Letters to the Editor

Celebrate with pride and gratitude to our Founders

After reading The Eagle and other newspapers, I am baffled that so many educated writers are so misinformed as to why we celebrate the 4th of July.

One article in The Eagle said "... it was marking the 243rd anniversary of the signing of the Declaration of Independence." Not true. Only two delegates signed it that day: the president of the Second Continental Congress, John Hancock, and the secretary, Charles Thompson.

In fact, the vote for independence was on July 2, 1776, a date that John Adams believed would be "the most memorable epoch in the history of America." He even noted that July 2 would be remembered in the annals of American history and would be marked with fireworks and celebrations. Word traveled slowly, so most people did not even know the Declaration was ratified until it was too late. What they did hear was that on July 4, 1776, Congress approved the final text of the Declaration. It wasn't signed by all delegates until Aug. 2, 1776.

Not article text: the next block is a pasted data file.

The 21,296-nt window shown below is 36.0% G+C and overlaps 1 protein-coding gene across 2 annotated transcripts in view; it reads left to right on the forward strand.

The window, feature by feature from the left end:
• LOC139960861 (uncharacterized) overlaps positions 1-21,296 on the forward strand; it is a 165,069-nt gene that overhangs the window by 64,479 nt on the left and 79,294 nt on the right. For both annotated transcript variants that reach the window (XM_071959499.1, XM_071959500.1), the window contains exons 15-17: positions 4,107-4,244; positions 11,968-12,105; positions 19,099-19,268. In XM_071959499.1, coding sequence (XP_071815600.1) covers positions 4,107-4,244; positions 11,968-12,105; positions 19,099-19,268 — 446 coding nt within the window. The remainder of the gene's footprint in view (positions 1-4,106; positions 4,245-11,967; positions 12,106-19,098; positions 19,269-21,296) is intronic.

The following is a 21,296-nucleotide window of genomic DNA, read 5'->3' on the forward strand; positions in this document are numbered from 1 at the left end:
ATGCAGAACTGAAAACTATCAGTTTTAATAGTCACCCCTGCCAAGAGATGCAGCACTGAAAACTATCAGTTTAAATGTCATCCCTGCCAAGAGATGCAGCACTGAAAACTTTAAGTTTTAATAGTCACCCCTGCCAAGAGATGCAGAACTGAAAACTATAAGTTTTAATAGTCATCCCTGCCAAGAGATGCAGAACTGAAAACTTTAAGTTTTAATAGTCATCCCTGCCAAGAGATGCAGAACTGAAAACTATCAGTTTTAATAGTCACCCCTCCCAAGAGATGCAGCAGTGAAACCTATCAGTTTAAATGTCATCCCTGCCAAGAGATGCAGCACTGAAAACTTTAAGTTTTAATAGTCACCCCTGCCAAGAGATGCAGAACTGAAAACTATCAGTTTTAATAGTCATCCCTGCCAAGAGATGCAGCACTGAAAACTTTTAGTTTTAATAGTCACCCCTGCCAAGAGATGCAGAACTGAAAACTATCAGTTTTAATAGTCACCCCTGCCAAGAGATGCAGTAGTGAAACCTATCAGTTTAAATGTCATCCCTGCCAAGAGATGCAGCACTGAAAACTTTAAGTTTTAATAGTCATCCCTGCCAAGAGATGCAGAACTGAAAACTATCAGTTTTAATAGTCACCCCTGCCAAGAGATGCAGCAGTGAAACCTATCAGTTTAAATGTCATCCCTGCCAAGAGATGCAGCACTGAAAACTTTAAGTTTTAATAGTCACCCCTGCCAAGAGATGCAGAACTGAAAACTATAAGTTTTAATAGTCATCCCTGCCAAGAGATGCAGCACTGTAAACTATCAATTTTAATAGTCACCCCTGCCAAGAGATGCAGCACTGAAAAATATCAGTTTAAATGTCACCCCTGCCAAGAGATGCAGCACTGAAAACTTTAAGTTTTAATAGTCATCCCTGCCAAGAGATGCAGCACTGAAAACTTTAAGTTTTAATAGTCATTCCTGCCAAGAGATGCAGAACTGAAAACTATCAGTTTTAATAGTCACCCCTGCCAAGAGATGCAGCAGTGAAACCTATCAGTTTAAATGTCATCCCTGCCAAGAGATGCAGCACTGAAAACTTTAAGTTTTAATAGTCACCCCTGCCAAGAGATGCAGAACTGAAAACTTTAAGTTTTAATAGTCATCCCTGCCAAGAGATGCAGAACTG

If you want to dig a little deeper you may want to see what happened to those brave signers. It was no idle pledge. Nine died of wounds in the Revolutionary War, five were captured or imprisoned. Wives and children were killed, jailed, mistreated or left penniless. Twelve signers' houses were burned to the ground. Seventeen lost everything they owned. No signer defected -- their honor like their nation, remained intact.

So whether we celebrate on July 2 or July 4, let's do it with pride and gratitude to those who pledged their lives, their fortunes and their sacred honor.

May God continue to bless the United States of America!



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